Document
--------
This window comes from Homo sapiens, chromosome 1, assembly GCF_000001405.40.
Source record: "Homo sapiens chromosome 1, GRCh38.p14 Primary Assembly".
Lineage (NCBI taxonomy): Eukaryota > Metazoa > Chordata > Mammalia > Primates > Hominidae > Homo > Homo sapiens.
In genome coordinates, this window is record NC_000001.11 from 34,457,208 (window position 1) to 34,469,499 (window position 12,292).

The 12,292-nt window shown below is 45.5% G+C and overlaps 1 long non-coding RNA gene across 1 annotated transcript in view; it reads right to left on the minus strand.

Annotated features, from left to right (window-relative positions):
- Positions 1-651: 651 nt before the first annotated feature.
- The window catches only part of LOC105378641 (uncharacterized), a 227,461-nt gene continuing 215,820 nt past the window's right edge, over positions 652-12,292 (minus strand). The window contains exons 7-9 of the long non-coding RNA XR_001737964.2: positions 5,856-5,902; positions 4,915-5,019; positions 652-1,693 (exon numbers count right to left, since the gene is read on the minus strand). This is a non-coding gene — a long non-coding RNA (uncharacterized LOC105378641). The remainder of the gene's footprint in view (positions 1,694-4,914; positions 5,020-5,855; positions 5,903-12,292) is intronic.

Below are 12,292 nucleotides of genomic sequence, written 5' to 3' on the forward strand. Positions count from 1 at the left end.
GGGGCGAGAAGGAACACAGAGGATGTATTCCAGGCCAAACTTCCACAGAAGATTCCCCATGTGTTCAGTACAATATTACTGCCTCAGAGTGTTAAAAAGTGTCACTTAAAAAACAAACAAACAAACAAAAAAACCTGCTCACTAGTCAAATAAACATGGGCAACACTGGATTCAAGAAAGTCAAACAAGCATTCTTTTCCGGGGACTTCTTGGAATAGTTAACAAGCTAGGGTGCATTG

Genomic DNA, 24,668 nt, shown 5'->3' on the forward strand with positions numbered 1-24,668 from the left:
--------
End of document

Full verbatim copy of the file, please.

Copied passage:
This window comes from Homo sapiens, chromosome 1, assembly GCF_000001405.40.
Source record: "Homo sapiens chromosome 1, GRCh38.p14 Primary Assembly".
Lineage (NCBI taxonomy): Eukaryota > Metazoa > Chordata > Mammalia > Primates > Hominidae > Homo > Homo sapiens.
In genome coordinates, this window is record NC_000001.11 from 34,457,208 (window position 1) to 34,469,499 (window position 12,292).

The 12,292-nt window shown below is 45.5% G+C and overlaps 1 long non-coding RNA gene across 1 annotated transcript in view; it reads right to left on the minus strand.

Annotated features, from left to right (window-relative positions):
- Positions 1-651: 651 nt before the first annotated feature.
- The window catches only part of LOC105378641 (uncharacterized), a 227,461-nt gene continuing 215,820 nt past the window's right edge, over positions 652-12,292 (minus strand). The window contains exons 7-9 of the long non-coding RNA XR_001737964.2: positions 5,856-5,902; positions 4,915-5,019; positions 652-1,693 (exon numbers count right to left, since the gene is read on the minus strand). This is a non-coding gene — a long non-coding RNA (uncharacterized LOC105378641). The remainder of the gene's footprint in view (positions 1,694-4,914; positions 5,020-5,855; positions 5,903-12,292) is intronic.

Below are 12,292 nucleotides of genomic sequence, written 5' to 3' on the forward strand. Positions count from 1 at the left end.
GGGGCGAGAAGGAACACAGAGGATGTATTCCAGGCCAAACTTCCACAGAAGATTCCCCATGTGTTCAGTACAATATTACTGCCTCAGAGTGTTAAAAAGTGTCACTTAAAAAACAAACAAACAAACAAAAAAACCTGCTCACTAGTCAAATAAACATGGGCAACACTGGATTCAAGAAAGTCAAACAAGCATTCTTTTCCGGGGACTTCTTGGAATAGTTAACAAGCTAGGGTGCATTG

Genomic DNA, 24,668 nt, shown 5'->3' on the forward strand with positions numbered 1-24,668 from the left: